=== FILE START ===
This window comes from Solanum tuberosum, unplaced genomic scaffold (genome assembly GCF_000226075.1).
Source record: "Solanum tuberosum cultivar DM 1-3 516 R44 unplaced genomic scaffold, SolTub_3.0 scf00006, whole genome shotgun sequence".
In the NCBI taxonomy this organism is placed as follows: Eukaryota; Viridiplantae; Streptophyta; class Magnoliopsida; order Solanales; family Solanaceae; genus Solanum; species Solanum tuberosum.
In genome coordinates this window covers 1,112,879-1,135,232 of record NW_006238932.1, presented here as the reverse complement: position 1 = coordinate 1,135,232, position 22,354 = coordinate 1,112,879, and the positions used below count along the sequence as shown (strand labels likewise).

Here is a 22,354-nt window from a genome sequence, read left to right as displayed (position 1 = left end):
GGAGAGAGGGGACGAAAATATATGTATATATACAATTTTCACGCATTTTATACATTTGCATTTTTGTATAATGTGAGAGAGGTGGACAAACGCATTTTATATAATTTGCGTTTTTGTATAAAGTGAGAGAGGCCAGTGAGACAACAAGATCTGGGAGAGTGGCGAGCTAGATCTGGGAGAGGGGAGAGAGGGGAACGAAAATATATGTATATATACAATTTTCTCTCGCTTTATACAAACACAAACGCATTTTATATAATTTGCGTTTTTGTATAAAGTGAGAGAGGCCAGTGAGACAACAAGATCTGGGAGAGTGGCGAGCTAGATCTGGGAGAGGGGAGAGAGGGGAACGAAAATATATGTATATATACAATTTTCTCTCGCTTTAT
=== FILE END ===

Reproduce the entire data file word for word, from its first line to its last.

This window comes from Solanum tuberosum, unplaced genomic scaffold (genome assembly GCF_000226075.1).
Source record: "Solanum tuberosum cultivar DM 1-3 516 R44 unplaced genomic scaffold, SolTub_3.0 scf00006, whole genome shotgun sequence".
In the NCBI taxonomy this organism is placed as follows: Eukaryota; Viridiplantae; Streptophyta; class Magnoliopsida; order Solanales; family Solanaceae; genus Solanum; species Solanum tuberosum.
In genome coordinates this window covers 1,112,879-1,135,232 of record NW_006238932.1, presented here as the reverse complement: position 1 = coordinate 1,135,232, position 22,354 = coordinate 1,112,879, and the positions used below count along the sequence as shown (strand labels likewise).

Here is a 22,354-nt window from a genome sequence, read left to right as displayed (position 1 = left end):
GGAGAGAGGGGACGAAAATATATGTATATATACAATTTTCACGCATTTTATACATTTGCATTTTTGTATAATGTGAGAGAGGTGGACAAACGCATTTTATATAATTTGCGTTTTTGTATAAAGTGAGAGAGGCCAGTGAGACAACAAGATCTGGGAGAGTGGCGAGCTAGATCTGGGAGAGGGGAGAGAGGGGAACGAAAATATATGTATATATACAATTTTCTCTCGCTTTATACAAACACAAACGCATTTTATATAATTTGCGTTTTTGTATAAAGTGAGAGAGGCCAGTGAGACAACAAGATCTGGGAGAGTGGCGAGCTAGATCTGGGAGAGGGGAGAGAGGGGAACGAAAATATATGTATATATACAATTTTCTCTCGCTTTAT